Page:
And whoever speaks a word against the Son of Man will be forgiven, but whoever speaks against the Holy Spirit will not be forgiven, either in this age or in the age to come.
Again drawing on St. Augustine’s City of God, Catholics cite this verse as proof that forgiveness is possible not only in this life, but in the next life. However, this interpretation overlooks the idiomatic nature of Jesus’ words. The phrase “this age or the age to come” was a Jewish expression equivalent to “forever.” Just as Jesus was speaking to a Jewish audience, Matthew, writing also to Jews, preserved this phrasing.
Mark’s more simplified rendering of this statement reads, “But whoever blasphemes against the Holy Spirit will never be forgiven” (Mark 3:29). Both verses make use of the Greek word aiōn (age, ever) to express permanence. Luke, addressing a Gentile audience, does away with the Jewish colloquialism altogether, writing “anyone who blasphemes against the Holy Spirit will not be forgiven” (Luke 12:10). The original hearers of Jesus’ words, and the subsequent evangelists of His gospel, clearly did not understand his statement to refer to two separate periods of time separated by death, and neither should we.
Come to terms quickly with your accuser while you are going with him to court, lest your accuser hand you over to the judge, and the judge to the guard, and you be put in prison. Truly, I say to you, you will never get out until you have paid the last penny.
Catholics apply a symbolic interpretation of this passage, suggesting that the “prison” represents Purgatory itself, while the minor (venial) sins to be cleansed are alluded to by the use of a “penny” to describe the increments of debt. However, reading this passage in the context of surrounding verses, it becomes evident that Jesus is speaking, quite literally and instructively, on matters of personal relationships and interactions.
Just as in our 21st-century legal system, the Roman procedure for settling a civil dispute allowed for the parties to reach a settlement agreeable to all stakeholders prior to the matter being presented before a judge. Jesus highlights this as the preferred course of action, just as in the preceding verses he similarly instructs his listeners to be reconciled to an aggrieved brother prior to presenting an offering to God. In both examples, he is placing a responsibility on his listeners to make amends for any wrongs that they may have committed against another person.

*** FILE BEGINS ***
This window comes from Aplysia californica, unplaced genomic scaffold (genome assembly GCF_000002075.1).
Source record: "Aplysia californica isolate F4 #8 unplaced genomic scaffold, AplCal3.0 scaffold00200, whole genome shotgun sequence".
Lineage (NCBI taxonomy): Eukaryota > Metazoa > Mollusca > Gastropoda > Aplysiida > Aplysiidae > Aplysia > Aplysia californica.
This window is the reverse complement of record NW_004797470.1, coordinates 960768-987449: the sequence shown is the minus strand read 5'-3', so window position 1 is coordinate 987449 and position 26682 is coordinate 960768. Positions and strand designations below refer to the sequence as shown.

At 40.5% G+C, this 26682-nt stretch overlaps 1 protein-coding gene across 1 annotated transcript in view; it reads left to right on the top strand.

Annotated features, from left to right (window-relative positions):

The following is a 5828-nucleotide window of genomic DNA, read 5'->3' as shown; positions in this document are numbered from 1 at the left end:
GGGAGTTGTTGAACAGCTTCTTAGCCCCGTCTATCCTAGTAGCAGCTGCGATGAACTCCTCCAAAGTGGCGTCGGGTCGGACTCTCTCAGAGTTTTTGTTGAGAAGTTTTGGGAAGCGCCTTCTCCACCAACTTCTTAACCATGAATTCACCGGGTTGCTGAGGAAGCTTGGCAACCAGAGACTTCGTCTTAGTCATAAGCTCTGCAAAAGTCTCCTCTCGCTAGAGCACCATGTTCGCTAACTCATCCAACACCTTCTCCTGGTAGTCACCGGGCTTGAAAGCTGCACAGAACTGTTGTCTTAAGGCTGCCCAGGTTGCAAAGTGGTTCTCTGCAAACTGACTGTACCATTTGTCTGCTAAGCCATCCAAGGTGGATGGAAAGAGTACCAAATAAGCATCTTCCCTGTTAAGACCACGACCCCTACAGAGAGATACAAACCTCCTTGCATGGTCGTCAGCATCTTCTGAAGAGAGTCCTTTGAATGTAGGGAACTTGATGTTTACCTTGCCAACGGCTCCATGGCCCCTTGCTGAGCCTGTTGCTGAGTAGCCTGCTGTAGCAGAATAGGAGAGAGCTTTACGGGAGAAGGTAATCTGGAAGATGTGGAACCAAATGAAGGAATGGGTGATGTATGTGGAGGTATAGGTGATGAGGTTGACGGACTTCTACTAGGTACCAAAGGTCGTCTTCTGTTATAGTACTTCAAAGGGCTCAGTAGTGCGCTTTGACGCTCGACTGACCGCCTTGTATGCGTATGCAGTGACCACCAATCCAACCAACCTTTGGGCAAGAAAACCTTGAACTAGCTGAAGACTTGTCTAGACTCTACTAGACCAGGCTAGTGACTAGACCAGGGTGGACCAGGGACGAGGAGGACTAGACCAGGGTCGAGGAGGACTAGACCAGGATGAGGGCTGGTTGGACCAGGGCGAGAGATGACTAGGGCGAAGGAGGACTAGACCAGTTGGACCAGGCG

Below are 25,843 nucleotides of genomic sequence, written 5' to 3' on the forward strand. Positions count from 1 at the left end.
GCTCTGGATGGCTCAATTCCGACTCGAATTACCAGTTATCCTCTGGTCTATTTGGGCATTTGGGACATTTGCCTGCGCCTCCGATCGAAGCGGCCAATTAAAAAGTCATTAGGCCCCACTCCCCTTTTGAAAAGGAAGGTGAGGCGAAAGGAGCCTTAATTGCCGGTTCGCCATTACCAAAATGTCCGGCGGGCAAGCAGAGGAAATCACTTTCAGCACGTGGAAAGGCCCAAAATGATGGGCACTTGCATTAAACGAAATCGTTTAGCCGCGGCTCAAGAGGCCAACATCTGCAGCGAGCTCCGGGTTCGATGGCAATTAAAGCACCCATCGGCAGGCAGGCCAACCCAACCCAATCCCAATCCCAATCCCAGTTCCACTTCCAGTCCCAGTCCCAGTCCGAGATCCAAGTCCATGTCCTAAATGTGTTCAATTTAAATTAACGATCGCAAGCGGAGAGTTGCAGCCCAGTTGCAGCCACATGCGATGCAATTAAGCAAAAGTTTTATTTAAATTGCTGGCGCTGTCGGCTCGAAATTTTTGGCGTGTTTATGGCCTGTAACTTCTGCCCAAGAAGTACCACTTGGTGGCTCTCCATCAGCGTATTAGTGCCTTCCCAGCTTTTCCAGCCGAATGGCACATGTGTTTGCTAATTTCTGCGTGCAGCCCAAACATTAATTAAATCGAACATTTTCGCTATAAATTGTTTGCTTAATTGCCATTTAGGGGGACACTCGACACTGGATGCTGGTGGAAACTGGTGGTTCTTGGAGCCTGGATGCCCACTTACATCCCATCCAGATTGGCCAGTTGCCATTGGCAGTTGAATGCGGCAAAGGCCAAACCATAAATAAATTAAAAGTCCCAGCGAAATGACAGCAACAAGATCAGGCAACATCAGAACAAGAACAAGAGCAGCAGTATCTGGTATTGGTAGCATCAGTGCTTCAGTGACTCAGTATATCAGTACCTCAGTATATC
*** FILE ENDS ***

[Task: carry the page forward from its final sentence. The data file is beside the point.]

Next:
Having answered the Catholic arguments for Purgatory, and demonstrating from Scripture that it cannot be true, we close by offering what is true: the Biblical teaching of atonement through the work of Jesus on the cross.
Atonement describes the cleansing of sins by offering a substitutionary sacrifice. In the Old Testament, a system of animal sacrifices was established for the sake of atonement, and to prepare us to understand the work of Jesus on the cross.
Drawing on the Old Testament imagery of sacrificial lambs, Peter describes Jesus as a lamb without blemish by which we are redeemed. As we are purchased by the blood of Christ, and not by anything perishable, Jesus’ sacrifice is a complete work (1 Peter 1:18-19). There is nothing that we can add to what is already complete that would make it more complete.
The writer to the Hebrews, describing Jesus as our high priest, writes that Jesus sacrificed himself for the people’s sins once for all (Hebrews 7:27). We need not continue the Levitical sacrifices, or otherwise add to the sacrifice that Jesus made, as His death is counted as the final sacrifice.
In his letter to the Romans, Paul writes that in addition to being justified by Jesus’ blood, were are also saved by him from the wrath of God (Romans 5:9). As God’s wrath is satisfied by the suffering that Jesus endured, Jesus punishment is a wholly sufficient payment of the penalty due us.
In conclusion, since Jesus’ spilled blood is a complete, final, and wholly sufficient atonement for the sins of all who believe in him, there is neither a Biblical basis nor a practical need that supports the concept of Purgatory.